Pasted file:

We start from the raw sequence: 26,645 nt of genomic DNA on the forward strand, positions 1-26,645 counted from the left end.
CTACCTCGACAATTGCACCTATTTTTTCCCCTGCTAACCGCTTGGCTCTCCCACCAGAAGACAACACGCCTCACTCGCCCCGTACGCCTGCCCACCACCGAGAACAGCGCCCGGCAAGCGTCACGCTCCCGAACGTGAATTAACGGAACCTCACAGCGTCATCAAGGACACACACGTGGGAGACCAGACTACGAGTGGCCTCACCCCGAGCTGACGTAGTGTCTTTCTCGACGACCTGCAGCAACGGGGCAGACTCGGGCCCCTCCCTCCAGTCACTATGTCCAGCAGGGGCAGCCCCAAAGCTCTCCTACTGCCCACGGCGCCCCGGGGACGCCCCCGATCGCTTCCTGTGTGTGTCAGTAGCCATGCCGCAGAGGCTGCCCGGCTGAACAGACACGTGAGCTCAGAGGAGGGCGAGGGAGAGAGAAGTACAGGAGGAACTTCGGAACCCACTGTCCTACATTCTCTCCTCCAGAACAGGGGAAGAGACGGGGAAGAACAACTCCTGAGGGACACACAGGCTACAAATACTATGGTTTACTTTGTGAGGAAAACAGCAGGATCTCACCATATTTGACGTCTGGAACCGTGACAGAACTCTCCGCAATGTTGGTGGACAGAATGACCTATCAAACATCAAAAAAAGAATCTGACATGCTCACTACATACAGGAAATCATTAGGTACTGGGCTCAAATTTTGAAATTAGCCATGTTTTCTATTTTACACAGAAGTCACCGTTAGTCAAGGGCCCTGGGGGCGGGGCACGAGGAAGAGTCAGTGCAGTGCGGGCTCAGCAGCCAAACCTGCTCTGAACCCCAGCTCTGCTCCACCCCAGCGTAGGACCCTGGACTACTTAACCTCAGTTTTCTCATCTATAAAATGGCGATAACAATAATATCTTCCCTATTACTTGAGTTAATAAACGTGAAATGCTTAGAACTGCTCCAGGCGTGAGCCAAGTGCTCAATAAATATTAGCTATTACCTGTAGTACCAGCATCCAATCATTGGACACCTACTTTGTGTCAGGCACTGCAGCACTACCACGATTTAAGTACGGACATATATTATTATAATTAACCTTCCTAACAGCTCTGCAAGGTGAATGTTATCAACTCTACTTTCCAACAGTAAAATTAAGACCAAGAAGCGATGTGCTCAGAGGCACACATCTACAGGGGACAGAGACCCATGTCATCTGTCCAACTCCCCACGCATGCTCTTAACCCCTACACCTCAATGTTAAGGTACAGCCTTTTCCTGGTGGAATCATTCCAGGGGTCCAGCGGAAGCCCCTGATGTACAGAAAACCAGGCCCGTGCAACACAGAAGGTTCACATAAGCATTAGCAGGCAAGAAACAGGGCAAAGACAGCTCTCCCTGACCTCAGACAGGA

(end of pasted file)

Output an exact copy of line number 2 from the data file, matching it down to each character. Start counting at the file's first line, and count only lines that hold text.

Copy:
CTACCTCGACAATTGCACCTATTTTTTCCCCTGCTAACCGCTTGGCTCTCCCACCAGAAGACAACACGCCTCACTCGCCCCGTACGCCTGCCCACCACCGAGAACAGCGCCCGGCAAGCGTCACGCTCCCGAACGTGAATTAACGGAACCTCACAGCGTCATCAAGGACACACACGTGGGAGACCAGACTACGAGTGGCCTCACCCCGAGCTGACGTAGTGTCTTTCTCGACGACCTGCAGCAACGGGGCAGACTCGGGCCCCTCCCTCCAGTCACTATGTCCAGCAGGGGCAGCCCCAAAGCTCTCCTACTGCCCACGGCGCCCCGGGGACGCCCCCGATCGCTTCCTGTGTGTGTCAGTAGCCATGCCGCAGAGGCTGCCCGGCTGAACAGACACGTGAGCTCAGAGGAGGGCGAGGGAGAGAGAAGTACAGGAGGAACTTCGGAACCCACTGTCCTACATTCTCTCCTCCAGAACAGGGGAAGAGACGGGGAAGAACAACTCCTGAGGGACACACAGGCTACAAATACTATGGTTTACTTTGTGAGGAAAACAGCAGGATCTCACCATATTTGACGTCTGGAACCGTGACAGAACTCTCCGCAATGTTGGTGGACAGAATGACCTATCAAACATCAAAAAAAGAATCTGACATGCTCACTACATACAGGAAATCATTAGGTACTGGGCTCAAATTTTGAAATTAGCCATGTTTTCTATTTTACACAGAAGTCACCGTTAGTCAAGGGCCCTGGGGGCGGGGCACGAGGAAGAGTCAGTGCAGTGCGGGCTCAGCAGCCAAACCTGCTCTGAACCCCAGCTCTGCTCCACCCCAGCGTAGGACCCTGGACTACTTAACCTCAGTTTTCTCATCTATAAAATGGCGATAACAATAATATCTTCCCTATTACTTGAGTTAATAAACGTGAAATGCTTAGAACTGCTCCAGGCGTGAGCCAAGTGCTCAATAAATATTAGCTATTACCTGTAGTACCAGCATCCAATCATTGGACACCTACTTTGTGTCAGGCACTGCAGCACTACCACGATTTAAGTACGGACATATATTATTATAATTAACCTTCCTAACAGCTCTGCAAGGTGAATGTTATCAACTCTACTTTCCAACAGTAAAATTAAGACCAAGAAGCGATGTGCTCAGAGGCACACATCTACAGGGGACAGAGACCCATGTCATCTGTCCAACTCCCCACGCATGCTCTTAACCCCTACACCTCAATGTTAAGGTACAGCCTTTTCCTGGTGGAATCATTCCAGGGGTCCAGCGGAAGCCCCTGATGTACAGAAAACCAGGCCCGTGCAACACAGAAGGTTCACATAAGCATTAGCAGGCAAGAAACAGGGCAAAGACAGCTCTCCCTGACCTCAGACAGGA